Hell, what about the Butcher? After living one day in the shoes of a pretty teenage girl, dealing with all the sexist pressure and bullshit he’s never had to even think about — never mind live with — are we really sure he wouldn’t want to change back?

The feminist in me is curious to think of what potential ramifications the premise could lead to, beyond what the movie explores. Makes me wonder what a female director (or even a female writer) might have brought to the movie.

Anyway, of course Butcher-turned-Millie is all too eager to use her newfound feminine wiles to get her way. That said, it’s visibly obvious that the Butcher is not very practiced at using them. What’s more, the Butcher is used to being far taller and stronger than Millie, so he’s put himself in an unexpected disadvantage in a fight. So if the filmmakers didn’t completely think through the gender swap on a social or psychological level, at least they thought it through for the action sequences.

In the supporting cast, the only player of any note is Alan Ruck as a particularly dickish teacher. As a movie built on the teenage tropes of yesteryear, throwing in a supporting turn from Cameron Frye himself is definitely worth a few points.

I have to admire Freaky for being bold, if nothing else. There’s definitely something to be said for a movie that knows exactly what it is, goes hard and fast in that direction, and makes no apology for it. Even so, it’s frustrating that the premise and the supporting cast invite all sorts of possibilities for commentary on race and gender politics, and the best that any of those topics get is a surface-level acknowledgment before getting brushed off. In the worst case scenario, we get… well, basically everything involving the gay best friend. Seriously, gay characters in a horror movie dependent on outdated teenage stereotypes just don’t mix.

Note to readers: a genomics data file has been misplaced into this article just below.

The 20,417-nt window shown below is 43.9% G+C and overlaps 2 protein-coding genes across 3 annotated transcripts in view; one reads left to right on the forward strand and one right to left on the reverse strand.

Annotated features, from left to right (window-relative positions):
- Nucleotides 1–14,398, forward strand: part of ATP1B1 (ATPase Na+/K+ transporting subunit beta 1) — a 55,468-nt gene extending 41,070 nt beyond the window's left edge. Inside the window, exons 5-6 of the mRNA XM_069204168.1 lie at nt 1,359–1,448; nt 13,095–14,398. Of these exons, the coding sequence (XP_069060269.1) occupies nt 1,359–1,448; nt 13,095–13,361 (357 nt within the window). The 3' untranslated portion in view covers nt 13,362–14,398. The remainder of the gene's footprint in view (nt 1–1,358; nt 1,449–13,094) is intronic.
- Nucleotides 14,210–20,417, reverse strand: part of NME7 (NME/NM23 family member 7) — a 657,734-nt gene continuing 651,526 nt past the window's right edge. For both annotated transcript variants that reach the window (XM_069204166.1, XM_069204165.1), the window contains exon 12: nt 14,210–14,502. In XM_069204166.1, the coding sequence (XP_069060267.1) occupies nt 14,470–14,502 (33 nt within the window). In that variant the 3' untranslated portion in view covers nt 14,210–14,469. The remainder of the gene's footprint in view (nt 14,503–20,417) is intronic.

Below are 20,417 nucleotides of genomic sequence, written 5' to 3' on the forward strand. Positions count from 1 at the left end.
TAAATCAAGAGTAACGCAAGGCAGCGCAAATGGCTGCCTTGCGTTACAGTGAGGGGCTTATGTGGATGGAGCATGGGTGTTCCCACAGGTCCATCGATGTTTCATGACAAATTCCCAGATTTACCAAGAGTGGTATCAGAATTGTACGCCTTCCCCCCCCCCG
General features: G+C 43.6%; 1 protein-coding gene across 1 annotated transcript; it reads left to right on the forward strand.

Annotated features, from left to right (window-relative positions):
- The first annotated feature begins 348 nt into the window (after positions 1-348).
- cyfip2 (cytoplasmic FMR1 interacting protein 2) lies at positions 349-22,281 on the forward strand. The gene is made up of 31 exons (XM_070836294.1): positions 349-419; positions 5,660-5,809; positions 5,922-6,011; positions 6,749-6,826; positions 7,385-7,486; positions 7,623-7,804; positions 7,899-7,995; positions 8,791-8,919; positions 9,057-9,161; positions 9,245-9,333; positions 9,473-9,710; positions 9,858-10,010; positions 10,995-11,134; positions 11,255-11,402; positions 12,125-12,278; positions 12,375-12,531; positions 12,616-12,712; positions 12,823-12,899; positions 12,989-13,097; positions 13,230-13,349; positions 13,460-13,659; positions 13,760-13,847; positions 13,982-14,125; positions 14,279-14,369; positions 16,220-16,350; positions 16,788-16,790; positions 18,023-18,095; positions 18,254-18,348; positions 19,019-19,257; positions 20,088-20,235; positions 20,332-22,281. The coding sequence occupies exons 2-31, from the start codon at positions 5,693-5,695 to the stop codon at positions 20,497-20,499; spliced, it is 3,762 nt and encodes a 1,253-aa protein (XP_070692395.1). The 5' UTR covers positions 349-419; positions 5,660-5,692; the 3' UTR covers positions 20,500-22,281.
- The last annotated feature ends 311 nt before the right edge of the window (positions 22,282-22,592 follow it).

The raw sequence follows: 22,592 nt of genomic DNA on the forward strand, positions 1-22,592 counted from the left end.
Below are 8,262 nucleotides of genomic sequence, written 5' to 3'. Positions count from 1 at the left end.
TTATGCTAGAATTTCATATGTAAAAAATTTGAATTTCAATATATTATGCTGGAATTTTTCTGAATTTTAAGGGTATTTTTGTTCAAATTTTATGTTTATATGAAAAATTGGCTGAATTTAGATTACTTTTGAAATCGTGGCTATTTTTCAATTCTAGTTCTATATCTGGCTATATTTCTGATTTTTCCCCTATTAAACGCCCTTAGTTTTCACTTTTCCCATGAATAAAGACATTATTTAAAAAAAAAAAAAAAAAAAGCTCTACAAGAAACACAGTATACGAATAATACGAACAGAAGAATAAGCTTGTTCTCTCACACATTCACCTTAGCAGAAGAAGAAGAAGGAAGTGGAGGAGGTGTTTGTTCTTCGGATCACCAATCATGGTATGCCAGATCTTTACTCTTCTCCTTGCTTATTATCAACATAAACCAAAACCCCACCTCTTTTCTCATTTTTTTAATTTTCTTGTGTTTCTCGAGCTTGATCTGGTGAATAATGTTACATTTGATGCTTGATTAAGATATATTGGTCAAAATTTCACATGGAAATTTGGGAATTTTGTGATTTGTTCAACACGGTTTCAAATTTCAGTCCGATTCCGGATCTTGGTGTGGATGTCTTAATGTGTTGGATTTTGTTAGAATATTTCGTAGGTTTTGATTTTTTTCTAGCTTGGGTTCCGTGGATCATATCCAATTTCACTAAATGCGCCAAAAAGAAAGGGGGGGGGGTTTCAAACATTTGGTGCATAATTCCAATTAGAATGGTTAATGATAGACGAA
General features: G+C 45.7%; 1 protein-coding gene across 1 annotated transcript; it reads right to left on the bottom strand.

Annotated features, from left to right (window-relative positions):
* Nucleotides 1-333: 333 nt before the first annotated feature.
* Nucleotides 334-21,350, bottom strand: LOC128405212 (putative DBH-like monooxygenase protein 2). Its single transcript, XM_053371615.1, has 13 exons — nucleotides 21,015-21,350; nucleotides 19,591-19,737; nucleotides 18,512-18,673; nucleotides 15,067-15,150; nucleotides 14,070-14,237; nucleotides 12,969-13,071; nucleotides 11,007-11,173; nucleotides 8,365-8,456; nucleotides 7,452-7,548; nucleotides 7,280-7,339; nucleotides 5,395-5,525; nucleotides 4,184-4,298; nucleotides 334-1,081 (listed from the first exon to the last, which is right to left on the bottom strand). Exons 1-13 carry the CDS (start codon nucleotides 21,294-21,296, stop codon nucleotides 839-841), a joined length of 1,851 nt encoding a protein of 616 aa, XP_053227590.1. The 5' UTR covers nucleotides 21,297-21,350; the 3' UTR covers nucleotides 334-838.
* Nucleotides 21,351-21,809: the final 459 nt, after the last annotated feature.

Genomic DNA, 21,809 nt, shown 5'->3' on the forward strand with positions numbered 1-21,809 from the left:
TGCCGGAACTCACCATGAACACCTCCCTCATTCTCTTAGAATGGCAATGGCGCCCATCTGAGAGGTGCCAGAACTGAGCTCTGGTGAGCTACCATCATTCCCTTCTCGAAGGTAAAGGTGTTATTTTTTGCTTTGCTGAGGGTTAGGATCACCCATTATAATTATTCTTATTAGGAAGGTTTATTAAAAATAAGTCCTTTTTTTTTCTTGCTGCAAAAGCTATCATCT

For better or worse, this is a straightforward slasher flick with a body-swap gimmick. It’s not here to make any kind of sociopolitical statement, it’s just here for a few basic horror/comedy thrills. It works fine on those merits, the filmmakers do a commendable job of working within their shoestring budget, and the film is worth seeing just for Newton and Vaughn.

Check the movie out. You’ll know within the first ten minutes if it’s right for you.